9.00 am. The cancellation of a Personal Tutor appointment freed up time for me to clear elements of admin that I’d been avoiding over the past week. One should face the worst first in the day. 10.00 am. An MA Fine Art tutorial.

Some principles and observations derived from today’s engagements:

  • If you have access to the space in which you are going to exhibit eventually, get to know it as soon as possible. Place your work in that environment, and observe how it responds. It can be a very encouraging experience.
  • The unity of a body of work is related to its corporate identity, rather more than to the colour, scale, or even subject matter, particularly.
  • The best seat in the art school is always the most uncomfortable: the one that makes you squirm because you’re facing what you’ve never done before with too little confidence that you’ll ever succeed in doing it. Resist the comfy chair!
  • Get to understand the world and your times: their history, geography, politics, cultures, and beliefs. Read or hear the news daily. Otherwise, you’ll shrink to the size of your practice.
  • Develop a healthy suspicion of yourself. But always believe the best about others.
  • Do not make the work to fit the box. Instead, make the box to fit the work.

11.00 am. A postponed MA tutorial opened up a further space for postgraduate module admin. 12.00 pm. The first tutorial with one of our two new PhD Fine Art students who’re beginning their studies this month. At the beginning of a course of study, the choices in terms of the direction, scope, and foci seem bewildering. But there are only two fundamental directions or journeys that each student has to travel on this scheme: the one in outward, the other, inward. Strangely (and this is one of the wonders of it all), these two roads are moving in the same direction and will converge eventually.

2.00 pm:


More adminy, modulary thingy before another PhD Fine Art tutorial, at 3.00 pm. It was an encouraging, a wide ranging, but an entirely focussed discussion. I look forward to the next phase of this student’s research. This degree programme is now throwing up types of practice-based research that could not have been anticipated when we first launched it. Today, I recalled my initial conversations with the constructivist artist Malcom Hughes (1920-1997), in 1995, who supervised the first doctorate studies in Fine Art at the Slade School of Art, University College London. His wisdom and practical common sense contributed greatly to my own considerations, as I set up the programme at Aberystwyth. He was also my MA Fine Art external examiner.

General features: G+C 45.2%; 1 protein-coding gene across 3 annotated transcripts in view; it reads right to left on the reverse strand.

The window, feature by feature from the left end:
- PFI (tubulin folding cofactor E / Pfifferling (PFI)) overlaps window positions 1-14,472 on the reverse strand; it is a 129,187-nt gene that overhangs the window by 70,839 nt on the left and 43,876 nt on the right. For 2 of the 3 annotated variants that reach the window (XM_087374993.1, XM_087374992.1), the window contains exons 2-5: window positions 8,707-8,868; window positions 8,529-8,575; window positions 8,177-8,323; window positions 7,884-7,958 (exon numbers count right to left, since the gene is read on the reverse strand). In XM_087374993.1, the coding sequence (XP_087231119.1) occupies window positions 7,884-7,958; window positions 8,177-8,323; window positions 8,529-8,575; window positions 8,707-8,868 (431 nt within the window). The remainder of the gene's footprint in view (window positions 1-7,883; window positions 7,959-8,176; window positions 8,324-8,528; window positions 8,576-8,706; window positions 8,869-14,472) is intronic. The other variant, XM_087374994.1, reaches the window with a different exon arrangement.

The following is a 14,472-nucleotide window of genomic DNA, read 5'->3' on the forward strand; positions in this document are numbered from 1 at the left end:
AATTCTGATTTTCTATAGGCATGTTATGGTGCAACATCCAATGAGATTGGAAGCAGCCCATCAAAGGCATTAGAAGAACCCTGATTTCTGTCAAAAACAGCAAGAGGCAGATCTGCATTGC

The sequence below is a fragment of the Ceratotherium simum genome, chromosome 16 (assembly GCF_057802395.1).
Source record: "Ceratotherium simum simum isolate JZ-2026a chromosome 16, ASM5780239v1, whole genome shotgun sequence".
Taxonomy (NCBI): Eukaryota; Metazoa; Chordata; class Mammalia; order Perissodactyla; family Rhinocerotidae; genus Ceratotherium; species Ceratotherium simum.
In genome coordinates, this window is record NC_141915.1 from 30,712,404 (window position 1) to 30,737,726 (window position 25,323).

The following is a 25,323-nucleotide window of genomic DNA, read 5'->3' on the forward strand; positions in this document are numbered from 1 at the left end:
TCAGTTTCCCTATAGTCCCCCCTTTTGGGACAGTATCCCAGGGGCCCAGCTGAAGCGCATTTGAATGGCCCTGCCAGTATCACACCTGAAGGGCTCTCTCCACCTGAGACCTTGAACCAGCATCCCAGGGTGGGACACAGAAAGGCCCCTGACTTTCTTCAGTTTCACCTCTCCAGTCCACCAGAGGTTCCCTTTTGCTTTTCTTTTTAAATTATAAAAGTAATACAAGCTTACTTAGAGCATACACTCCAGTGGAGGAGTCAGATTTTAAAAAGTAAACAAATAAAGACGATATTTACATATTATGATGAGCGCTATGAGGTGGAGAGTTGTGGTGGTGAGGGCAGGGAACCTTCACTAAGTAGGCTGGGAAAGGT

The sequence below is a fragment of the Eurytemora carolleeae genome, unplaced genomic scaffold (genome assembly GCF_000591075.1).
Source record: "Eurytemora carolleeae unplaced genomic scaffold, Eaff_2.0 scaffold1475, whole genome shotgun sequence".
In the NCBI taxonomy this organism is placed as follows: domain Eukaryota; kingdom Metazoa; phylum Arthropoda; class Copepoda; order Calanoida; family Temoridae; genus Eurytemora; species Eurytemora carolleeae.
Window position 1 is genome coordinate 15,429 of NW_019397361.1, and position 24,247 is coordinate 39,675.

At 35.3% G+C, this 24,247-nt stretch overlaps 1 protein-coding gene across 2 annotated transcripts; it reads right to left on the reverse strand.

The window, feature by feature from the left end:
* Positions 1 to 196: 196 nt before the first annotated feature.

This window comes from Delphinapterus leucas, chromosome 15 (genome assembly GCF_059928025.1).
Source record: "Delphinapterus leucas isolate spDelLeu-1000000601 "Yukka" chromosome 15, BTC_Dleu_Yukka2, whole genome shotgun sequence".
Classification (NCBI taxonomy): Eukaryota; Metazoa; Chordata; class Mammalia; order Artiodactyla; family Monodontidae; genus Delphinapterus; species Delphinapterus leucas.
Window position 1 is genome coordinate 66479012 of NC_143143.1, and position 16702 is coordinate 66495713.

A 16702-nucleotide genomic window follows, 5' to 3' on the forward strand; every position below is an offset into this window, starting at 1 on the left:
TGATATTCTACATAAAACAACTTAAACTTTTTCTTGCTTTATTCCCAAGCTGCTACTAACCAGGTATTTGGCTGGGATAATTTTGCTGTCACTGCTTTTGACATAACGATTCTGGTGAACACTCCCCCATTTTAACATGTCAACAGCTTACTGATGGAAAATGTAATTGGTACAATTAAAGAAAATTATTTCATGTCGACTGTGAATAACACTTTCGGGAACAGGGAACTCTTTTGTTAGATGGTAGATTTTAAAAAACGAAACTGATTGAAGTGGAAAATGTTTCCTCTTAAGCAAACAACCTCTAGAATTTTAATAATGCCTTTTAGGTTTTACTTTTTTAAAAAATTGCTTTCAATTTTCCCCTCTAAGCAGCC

5.30 pm. The opening of the Stanley Anderson: Unmaking the Modern, at the School’s galleries.  A good turn out for a a rip-roaring show:


6.45 pm. Practise session 1. 7.30 pm. A little Facebookery before returning to my week’s PhD and undergraduate submissions review (with a little fretboard training in the background):


February 1, 2015

8.10 am. A time for heart-searching. Always a messy affair. 8.45 am. A little teaching admin, correspondence, and listing of this week’s ‘to dos’ before pressing on with the last part of the conspectus. Out of the blue, a line from the Beatles’ song Eleanor Rigby addressed itself to me: ‘Father McKenzie, writing the words of a sermon that no one will hear’. I was drawn to its implicit notions of the absence of an audience; the enforced redundancy of the genre (which is normally written to be spoken, heard, or, in its literary form, read); and to more poetic ideas, such as those of a silent sermon, a sermon that God alone hears, and a sermon as mode of prayer. I didn’t know where this concept might lead.

11.00 am. Occasionally, I hummed musical tones, and tested my sense of pitch against the keyboard:


Sheffield Phoenix Press — the most prolific publisher of contemporary Biblical studies — has announced that it’ll cease commissioning new titles. Bloomsbury Publishing will, henceforth, take up the mantle. This could herald a rejuvenation of the not only this discipline but also the interdiscipline of the Bible, art, and visual culture …

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… to which I returned, after lunch. The fleshing out of sections had begun (and so also periodic fretboard training exercises). The discussion, engaged in the first half of the conspectus, had to be parcelled out into categories which were, in turn, filled with topics dealt with in that discussion. During a period of respite during the afternoon, I dug out some of my own fretboard pattern maps, which I’d drawn when I first returned to guitar playing after an over thirty-year hiatus:


Realistically, you have to memorise every note on every string at every fret. However, there are recurrences such as pairings of consecutive notes (B C, E F) and intervals (D G, A D (each pair a 4th apart)) — which, once mapped onto the fretboard, provide some bearings  — but no repeating patterns of significant length, such as would provide a less bitty mnemonic. (Learning the notes on a keyboard is a doddle in comparison.) I should use the fret markers more, and localise my learning to one string at a time, and in the vertical scale.

6.15 pm. Practise session 1. 7.15 pm. The beginning of a week of evenings dedicated to PhD Fine Art and undergraduate art history dissertation submission reviews: